4. Anyone can learn to be an effective public speaker.
This skill is not dependent on personality. Although extroverts may find speaking in public easier, this does not necessarily mean they are all great at it. Namely, extroverts often talk too much and go off on tangents. Whereas, introverts tend to be succinct and to the point. The secret is in finding the balance.
The Physiological Level of Public Speaking
Approach speaking confidently as if it were a sport. This means, practice speaking skills the way that you would practice a sport. It requires repetition and physical skill.
4 Practical Tips to Boost Your Self-Confidence:
1. Firstly, read out loud for a few minutes every day.
This will help you to get used to the sound of your voice so that you can monitor volume, tone and pace. Additionally, it is a good idea to record yourself and listen to the recording. Although it is uncomfortable to hear your voice played back, you will be surprised at what you can pick up. Furthermore, reading out loud helps second-language English speakers increase their vocabulary and improve sentence structure.
2. Learn to breathe deeply, using the diaphragm.
(This is also called diaphragmatic, abdominal or belly breathing.)
Here’s how to do it:
- Place one hand on your upper chest and the other on your belly, just below your rib cage.
- Breathe in slowly through your nose, letting the air in deeply, towards your lower belly. The hand on your chest should remain still, while the one on your belly should rise.
- Let the abdominal muscles fall inward as you exhale. The hand on your belly should move down to its original position.
3. Your posture communicates strength and presence – stand tall/sit upright.
Use your physical body to help you boost your confidence. For instance, Amy Cuddy in her excellent TED talk says, “Your body can change your mind.” When we are nervous or lack confidence, we tend to slouch and make ourselves smaller. As a result, our body language is tight and closed. For this reason, we need to use body language which is counterintuitive. Learn to use open, more expansive gestures. Lift your head so that your chin is level with the ground. This prevents you from mumbling into your chest. Finally, dare to smile – this relaxes the facial muscles.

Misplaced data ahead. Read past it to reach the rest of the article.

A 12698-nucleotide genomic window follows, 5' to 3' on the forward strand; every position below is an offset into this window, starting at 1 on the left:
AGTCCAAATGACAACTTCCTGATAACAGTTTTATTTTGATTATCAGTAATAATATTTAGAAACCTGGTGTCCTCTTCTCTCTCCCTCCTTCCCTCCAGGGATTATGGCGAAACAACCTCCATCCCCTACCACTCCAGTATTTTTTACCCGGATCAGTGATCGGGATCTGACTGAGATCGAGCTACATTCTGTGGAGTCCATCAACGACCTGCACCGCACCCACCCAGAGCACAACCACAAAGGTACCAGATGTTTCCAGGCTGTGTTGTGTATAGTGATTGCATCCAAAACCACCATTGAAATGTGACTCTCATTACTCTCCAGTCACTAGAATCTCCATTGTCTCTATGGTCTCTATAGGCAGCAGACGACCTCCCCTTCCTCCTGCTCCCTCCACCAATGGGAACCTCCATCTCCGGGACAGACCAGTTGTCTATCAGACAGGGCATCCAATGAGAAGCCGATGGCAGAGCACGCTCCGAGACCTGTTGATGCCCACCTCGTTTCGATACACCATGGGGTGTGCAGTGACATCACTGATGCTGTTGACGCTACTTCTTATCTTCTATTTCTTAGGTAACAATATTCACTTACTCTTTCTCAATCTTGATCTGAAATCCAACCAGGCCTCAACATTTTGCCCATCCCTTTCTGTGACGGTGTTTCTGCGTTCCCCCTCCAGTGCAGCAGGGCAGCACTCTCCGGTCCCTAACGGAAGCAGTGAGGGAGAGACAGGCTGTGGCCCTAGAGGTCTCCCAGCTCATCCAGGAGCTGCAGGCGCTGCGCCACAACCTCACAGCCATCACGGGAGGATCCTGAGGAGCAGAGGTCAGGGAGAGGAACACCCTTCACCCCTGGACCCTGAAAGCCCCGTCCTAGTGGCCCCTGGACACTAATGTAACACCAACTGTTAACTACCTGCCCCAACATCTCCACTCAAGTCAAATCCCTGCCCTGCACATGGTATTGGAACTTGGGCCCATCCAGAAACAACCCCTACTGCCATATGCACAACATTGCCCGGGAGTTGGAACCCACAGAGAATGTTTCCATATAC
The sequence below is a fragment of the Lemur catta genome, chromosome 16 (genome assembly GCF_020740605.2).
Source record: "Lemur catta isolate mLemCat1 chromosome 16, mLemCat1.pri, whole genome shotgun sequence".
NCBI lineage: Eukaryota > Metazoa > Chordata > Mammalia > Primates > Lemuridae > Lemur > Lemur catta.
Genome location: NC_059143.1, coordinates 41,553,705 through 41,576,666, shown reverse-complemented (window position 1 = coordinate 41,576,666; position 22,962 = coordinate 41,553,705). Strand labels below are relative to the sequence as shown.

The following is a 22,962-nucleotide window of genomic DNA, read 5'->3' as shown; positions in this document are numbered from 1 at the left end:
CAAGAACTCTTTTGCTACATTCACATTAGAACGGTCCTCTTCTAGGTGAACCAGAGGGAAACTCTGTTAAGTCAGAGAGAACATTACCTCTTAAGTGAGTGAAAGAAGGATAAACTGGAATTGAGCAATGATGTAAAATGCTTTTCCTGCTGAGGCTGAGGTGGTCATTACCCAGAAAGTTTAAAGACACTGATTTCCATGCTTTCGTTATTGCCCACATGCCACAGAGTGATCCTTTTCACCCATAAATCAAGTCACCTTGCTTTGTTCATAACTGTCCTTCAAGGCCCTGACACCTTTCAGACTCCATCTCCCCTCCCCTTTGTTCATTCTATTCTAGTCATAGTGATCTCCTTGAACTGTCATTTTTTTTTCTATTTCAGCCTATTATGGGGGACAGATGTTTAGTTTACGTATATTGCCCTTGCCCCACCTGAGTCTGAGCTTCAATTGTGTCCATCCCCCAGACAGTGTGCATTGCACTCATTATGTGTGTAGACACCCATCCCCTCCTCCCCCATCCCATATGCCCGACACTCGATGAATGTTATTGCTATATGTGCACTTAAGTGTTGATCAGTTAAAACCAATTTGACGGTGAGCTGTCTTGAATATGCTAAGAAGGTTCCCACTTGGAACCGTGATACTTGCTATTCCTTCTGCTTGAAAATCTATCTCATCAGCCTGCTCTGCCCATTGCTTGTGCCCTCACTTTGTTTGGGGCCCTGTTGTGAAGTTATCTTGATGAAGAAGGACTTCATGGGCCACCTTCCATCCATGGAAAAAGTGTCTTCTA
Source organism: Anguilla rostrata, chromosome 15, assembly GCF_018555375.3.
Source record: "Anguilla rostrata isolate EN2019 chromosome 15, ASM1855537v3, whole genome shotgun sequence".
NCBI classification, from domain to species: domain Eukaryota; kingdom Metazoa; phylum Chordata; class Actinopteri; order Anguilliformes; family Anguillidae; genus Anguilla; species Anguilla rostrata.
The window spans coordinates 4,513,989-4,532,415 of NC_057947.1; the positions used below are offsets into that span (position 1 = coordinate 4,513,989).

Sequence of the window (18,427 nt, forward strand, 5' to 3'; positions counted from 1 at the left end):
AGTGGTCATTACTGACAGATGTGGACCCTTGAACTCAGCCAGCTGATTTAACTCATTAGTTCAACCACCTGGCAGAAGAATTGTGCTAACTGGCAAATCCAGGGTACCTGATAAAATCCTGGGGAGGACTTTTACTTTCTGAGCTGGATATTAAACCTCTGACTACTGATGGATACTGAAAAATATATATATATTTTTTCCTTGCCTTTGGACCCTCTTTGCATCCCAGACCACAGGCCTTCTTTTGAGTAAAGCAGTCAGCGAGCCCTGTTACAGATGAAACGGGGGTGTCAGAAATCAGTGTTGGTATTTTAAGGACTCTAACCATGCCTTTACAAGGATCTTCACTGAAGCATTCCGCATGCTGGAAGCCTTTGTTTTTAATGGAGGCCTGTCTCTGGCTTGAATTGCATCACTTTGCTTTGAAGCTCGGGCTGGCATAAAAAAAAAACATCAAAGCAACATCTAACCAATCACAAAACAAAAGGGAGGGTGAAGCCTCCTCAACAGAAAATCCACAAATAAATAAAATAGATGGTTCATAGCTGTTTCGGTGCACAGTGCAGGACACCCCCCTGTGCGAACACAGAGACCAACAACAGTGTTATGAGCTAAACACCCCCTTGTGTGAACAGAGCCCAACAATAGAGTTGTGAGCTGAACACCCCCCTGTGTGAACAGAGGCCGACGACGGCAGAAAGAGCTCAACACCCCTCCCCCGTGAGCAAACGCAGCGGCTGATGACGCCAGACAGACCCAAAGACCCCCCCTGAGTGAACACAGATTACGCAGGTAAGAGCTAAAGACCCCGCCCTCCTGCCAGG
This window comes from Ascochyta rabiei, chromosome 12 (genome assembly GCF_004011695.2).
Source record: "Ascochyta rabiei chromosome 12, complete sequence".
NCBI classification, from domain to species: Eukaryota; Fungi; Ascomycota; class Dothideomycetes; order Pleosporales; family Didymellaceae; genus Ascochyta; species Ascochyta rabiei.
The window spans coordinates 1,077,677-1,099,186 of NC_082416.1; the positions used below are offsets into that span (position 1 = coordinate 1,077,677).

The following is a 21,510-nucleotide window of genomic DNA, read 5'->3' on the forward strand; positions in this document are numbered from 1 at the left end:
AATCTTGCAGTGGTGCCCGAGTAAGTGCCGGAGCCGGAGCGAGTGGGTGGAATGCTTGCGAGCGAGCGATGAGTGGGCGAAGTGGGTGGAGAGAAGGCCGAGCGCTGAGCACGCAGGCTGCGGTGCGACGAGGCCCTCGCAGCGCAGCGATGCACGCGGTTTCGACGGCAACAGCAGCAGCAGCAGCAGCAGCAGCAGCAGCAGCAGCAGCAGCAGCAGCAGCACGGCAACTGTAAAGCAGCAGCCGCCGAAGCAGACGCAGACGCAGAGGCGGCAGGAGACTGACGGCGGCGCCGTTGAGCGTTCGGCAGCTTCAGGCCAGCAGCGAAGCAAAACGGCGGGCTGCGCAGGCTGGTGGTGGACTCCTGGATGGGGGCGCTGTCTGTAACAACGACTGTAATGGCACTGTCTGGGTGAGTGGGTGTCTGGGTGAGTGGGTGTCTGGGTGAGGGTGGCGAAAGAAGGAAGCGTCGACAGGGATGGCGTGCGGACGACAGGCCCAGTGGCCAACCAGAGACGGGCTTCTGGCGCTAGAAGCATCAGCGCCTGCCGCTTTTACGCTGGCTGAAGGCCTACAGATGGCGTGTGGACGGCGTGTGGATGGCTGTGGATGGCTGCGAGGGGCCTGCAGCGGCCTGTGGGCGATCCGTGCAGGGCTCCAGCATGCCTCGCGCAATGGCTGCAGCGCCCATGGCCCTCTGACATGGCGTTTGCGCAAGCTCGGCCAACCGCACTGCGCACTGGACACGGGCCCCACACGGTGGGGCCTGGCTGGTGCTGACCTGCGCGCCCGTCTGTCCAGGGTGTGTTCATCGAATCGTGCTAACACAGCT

4. Exert yourself physically before the talk.
Jump up & down or shake out your muscles to get rid of excess adrenalin. This energises you if you tend to become weak and your energy implodes. On the other hand, if your energy explodes when you are nervous, exerting yourself will get rid of excess energy.
Above all, there is no denying that practice makes perfect. The more you exercise speaking in public, the greater your confidence will be. Remember, you are the master of your destiny. Connect with the audience and be the speaker you have always wanted to be. One day, you might even realize that you’re more excited than worried about the prospect of speaking in front of people.
If you’re looking for specialised leadership training to boost your communication skills, visit https://accents.co.za/ and get in touch with us for a free assessment today.